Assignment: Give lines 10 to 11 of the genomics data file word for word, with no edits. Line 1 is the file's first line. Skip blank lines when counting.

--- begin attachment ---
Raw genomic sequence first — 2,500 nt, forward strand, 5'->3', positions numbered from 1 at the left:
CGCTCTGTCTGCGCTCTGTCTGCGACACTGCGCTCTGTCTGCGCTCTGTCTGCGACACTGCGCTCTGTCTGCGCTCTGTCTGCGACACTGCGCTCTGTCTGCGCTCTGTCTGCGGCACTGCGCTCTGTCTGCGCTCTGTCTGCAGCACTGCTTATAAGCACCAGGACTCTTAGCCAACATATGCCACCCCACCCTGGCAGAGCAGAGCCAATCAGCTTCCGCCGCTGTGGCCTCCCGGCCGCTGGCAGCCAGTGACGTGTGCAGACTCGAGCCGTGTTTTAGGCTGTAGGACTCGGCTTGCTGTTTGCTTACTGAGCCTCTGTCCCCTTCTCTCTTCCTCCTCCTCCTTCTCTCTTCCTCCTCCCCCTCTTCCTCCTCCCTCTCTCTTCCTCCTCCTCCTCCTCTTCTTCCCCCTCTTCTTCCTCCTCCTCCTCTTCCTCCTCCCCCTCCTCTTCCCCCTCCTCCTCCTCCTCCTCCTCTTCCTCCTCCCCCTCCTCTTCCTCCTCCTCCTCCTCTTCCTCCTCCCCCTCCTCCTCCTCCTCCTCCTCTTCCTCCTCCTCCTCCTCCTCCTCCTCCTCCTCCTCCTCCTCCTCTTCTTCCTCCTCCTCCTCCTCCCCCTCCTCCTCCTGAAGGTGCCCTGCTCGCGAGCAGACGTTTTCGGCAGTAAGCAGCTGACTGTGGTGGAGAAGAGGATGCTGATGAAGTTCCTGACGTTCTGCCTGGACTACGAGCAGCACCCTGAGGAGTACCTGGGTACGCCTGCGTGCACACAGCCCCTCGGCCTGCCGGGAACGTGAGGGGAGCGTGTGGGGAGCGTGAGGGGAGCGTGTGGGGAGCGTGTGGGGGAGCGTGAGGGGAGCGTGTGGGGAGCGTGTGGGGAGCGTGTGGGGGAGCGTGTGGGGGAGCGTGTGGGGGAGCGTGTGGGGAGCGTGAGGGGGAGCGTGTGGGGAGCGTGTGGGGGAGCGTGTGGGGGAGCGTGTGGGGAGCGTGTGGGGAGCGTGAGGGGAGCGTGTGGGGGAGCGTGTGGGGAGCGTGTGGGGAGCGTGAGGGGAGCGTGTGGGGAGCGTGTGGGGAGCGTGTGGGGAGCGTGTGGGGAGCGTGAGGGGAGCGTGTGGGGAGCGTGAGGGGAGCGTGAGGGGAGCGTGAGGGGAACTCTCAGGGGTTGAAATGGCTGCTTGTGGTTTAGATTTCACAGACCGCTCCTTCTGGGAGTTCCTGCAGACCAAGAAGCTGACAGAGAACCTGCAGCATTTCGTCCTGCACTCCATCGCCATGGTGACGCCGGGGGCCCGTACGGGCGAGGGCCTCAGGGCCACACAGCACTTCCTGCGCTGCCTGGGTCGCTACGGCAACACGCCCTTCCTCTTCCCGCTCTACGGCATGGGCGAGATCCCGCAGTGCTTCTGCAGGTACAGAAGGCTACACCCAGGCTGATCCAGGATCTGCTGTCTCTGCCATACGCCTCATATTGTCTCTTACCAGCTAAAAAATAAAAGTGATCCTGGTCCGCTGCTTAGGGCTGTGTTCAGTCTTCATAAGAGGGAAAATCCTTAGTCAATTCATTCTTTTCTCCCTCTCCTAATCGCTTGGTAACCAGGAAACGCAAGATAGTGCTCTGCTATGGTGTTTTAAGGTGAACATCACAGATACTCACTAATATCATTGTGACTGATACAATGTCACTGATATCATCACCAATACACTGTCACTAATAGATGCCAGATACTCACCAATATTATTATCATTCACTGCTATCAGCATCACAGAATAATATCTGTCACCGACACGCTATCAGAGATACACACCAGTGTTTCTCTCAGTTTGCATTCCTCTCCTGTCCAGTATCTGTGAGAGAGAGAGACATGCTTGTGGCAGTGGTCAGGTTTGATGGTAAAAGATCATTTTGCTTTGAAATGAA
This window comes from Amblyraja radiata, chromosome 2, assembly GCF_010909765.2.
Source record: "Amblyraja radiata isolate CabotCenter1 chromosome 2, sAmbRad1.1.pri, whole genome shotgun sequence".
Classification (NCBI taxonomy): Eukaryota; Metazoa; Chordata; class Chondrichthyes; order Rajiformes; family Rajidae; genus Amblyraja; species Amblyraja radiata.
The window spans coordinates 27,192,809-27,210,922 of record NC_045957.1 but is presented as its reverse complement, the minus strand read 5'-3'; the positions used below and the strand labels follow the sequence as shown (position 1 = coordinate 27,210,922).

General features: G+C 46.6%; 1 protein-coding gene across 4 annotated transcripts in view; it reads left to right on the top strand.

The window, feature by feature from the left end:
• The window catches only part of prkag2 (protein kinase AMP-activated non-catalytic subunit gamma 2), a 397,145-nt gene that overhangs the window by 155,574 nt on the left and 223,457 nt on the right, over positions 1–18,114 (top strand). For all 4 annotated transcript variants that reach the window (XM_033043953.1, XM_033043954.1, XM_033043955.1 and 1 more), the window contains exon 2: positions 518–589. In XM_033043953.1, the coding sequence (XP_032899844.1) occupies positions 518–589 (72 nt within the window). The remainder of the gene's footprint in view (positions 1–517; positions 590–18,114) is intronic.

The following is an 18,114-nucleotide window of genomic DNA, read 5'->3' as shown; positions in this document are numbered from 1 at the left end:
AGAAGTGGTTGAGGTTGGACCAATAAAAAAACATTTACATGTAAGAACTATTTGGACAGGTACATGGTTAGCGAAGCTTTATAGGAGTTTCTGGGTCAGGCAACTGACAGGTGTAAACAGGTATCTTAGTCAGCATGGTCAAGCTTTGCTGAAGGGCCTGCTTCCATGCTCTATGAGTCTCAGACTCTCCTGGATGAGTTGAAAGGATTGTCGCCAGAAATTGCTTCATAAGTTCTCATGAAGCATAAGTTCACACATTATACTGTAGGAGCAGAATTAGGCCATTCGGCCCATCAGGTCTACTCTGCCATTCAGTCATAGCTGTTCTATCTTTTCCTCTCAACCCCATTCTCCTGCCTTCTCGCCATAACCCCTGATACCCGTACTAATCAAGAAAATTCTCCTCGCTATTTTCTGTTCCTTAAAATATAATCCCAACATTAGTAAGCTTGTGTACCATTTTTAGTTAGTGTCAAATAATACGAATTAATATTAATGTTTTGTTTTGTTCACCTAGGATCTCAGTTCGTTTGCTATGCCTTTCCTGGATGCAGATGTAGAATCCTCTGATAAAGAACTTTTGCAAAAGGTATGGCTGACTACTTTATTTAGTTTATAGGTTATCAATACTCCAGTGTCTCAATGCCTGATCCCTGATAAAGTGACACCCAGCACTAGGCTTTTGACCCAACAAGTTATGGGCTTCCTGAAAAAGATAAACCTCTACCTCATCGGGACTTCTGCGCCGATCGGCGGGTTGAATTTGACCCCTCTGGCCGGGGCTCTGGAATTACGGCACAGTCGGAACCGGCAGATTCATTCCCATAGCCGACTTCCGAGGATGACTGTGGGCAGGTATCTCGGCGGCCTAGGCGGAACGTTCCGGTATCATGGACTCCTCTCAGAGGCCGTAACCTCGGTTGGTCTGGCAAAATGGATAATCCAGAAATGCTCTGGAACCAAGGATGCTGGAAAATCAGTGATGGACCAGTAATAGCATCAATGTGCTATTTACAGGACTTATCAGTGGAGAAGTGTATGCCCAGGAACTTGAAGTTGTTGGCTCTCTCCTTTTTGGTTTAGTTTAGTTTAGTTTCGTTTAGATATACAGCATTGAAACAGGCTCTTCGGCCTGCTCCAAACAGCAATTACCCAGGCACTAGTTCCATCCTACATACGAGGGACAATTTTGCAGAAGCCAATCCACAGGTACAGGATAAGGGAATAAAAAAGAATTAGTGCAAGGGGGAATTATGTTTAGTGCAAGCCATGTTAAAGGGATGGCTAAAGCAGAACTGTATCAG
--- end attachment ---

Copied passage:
The following is an 18,114-nucleotide window of genomic DNA, read 5'->3' as shown; positions in this document are numbered from 1 at the left end:
AGAAGTGGTTGAGGTTGGACCAATAAAAAAACATTTACATGTAAGAACTATTTGGACAGGTACATGGTTAGCGAAGCTTTATAGGAGTTTCTGGGTCAGGCAACTGACAGGTGTAAACAGGTATCTTAGTCAGCATGGTCAAGCTTTGCTGAAGGGCCTGCTTCCATGCTCTATGAGTCTCAGACTCTCCTGGATGAGTTGAAAGGATTGTCGCCAGAAATTGCTTCATAAGTTCTCATGAAGCATAAGTTCACACATTATACTGTAGGAGCAGAATTAGGCCATTCGGCCCATCAGGTCTACTCTGCCATTCAGTCATAGCTGTTCTATCTTTTCCTCTCAACCCCATTCTCCTGCCTTCTCGCCATAACCCCTGATACCCGTACTAATCAAGAAAATTCTCCTCGCTATTTTCTGTTCCTTAAAATATAATCCCAACATTAGTAAGCTTGTGTACCATTTTTAGTTAGTGTCAAATAATACGAATTAATATTAATGTTTTGTTTTGTTCACCTAGGATCTCAGTTCGTTTGCTATGCCTTTCCTGGATGCAGATGTAGAATCCTCTGATAAAGAACTTTTGCAAAAGGTATGGCTGACTACTTTATTTAGTTTATAGGTTATCAATACTCCAGTGTCTCAATGCCTGATCCCTGATAAAGTGACACCCAGCACTAGGCTTTTGACCCAACAAGTTATGGGCTTCCTGAAAAAGATAAACCTCTACCTCATCGGGACTTCTGCGCCGATCGGCGGGTTGAATTTGACCCCTCTGGCCGGGGCTCTGGAATTACGGCACAGTCGGAACCGGCAGATTCATTCCCATAGCCGACTTCCGAGGATGACTGTGGGCAGGTATCTCGGCGGCCTAGGCGGAACGTTCCGGTATCATGGACTCCTCTCAGAGGCCGTAACCTCGGTTGGTCTGGCAAAATGGATAATCCAGAAATGCTCTGGAACCAAGGATGCTGGAAAATCAGTGATGGACCAGTAATAGCATCAATGTGCTATTTACAGGACTTATCAGTGGAGAAGTGTATGCCCAGGAACTTGAAGTTGTTGGCTCTCTCCTTTTTGGTTTAGTTTAGTTTAGTTTCGTTTAGATATACAGCATTGAAACAGGCTCTTCGGCCTGCTCCAAACAGCAATTACCCAGGCACTAGTTCCATCCTACATACGAGGGACAATTTTGCAGAAGCCAATCCACAGGTACAGGATAAGGGAATAAAAAAGAATTAGTGCAAGGGGGAATTATGTTTAGTGCAAGCCATGTTAAAGGGATGGCTAAAGCAGAACTGTATCAG